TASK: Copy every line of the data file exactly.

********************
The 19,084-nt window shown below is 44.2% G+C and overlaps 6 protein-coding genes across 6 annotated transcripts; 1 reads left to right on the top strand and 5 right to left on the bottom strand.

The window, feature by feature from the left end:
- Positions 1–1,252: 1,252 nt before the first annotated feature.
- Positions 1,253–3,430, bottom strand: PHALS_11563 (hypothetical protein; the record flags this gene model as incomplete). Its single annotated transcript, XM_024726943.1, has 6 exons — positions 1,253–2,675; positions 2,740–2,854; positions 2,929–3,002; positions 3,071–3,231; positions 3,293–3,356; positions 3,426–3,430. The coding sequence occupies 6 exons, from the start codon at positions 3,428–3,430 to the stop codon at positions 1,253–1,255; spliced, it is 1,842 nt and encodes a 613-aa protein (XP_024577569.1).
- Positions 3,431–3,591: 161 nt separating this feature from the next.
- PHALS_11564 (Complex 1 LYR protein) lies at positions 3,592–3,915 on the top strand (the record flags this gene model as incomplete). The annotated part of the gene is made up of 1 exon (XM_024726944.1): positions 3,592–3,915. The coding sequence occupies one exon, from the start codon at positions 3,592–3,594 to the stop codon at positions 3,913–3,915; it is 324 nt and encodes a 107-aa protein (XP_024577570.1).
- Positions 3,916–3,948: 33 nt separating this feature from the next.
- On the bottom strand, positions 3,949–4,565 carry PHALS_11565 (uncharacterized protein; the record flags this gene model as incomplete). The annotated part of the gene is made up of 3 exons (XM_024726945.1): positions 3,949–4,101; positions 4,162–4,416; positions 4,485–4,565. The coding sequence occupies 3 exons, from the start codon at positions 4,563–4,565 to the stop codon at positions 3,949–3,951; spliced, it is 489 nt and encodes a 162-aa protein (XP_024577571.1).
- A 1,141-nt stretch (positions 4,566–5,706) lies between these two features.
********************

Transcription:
The 19,084-nt window shown below is 44.2% G+C and overlaps 6 protein-coding genes across 6 annotated transcripts; 1 reads left to right on the top strand and 5 right to left on the bottom strand.

The window, feature by feature from the left end:
- Positions 1–1,252: 1,252 nt before the first annotated feature.
- Positions 1,253–3,430, bottom strand: PHALS_11563 (hypothetical protein; the record flags this gene model as incomplete). Its single annotated transcript, XM_024726943.1, has 6 exons — positions 1,253–2,675; positions 2,740–2,854; positions 2,929–3,002; positions 3,071–3,231; positions 3,293–3,356; positions 3,426–3,430. The coding sequence occupies 6 exons, from the start codon at positions 3,428–3,430 to the stop codon at positions 1,253–1,255; spliced, it is 1,842 nt and encodes a 613-aa protein (XP_024577569.1).
- Positions 3,431–3,591: 161 nt separating this feature from the next.
- PHALS_11564 (Complex 1 LYR protein) lies at positions 3,592–3,915 on the top strand (the record flags this gene model as incomplete). The annotated part of the gene is made up of 1 exon (XM_024726944.1): positions 3,592–3,915. The coding sequence occupies one exon, from the start codon at positions 3,592–3,594 to the stop codon at positions 3,913–3,915; it is 324 nt and encodes a 107-aa protein (XP_024577570.1).
- Positions 3,916–3,948: 33 nt separating this feature from the next.
- On the bottom strand, positions 3,949–4,565 carry PHALS_11565 (uncharacterized protein; the record flags this gene model as incomplete). The annotated part of the gene is made up of 3 exons (XM_024726945.1): positions 3,949–4,101; positions 4,162–4,416; positions 4,485–4,565. The coding sequence occupies 3 exons, from the start codon at positions 4,563–4,565 to the stop codon at positions 3,949–3,951; spliced, it is 489 nt and encodes a 162-aa protein (XP_024577571.1).
- A 1,141-nt stretch (positions 4,566–5,706) lies between these two features.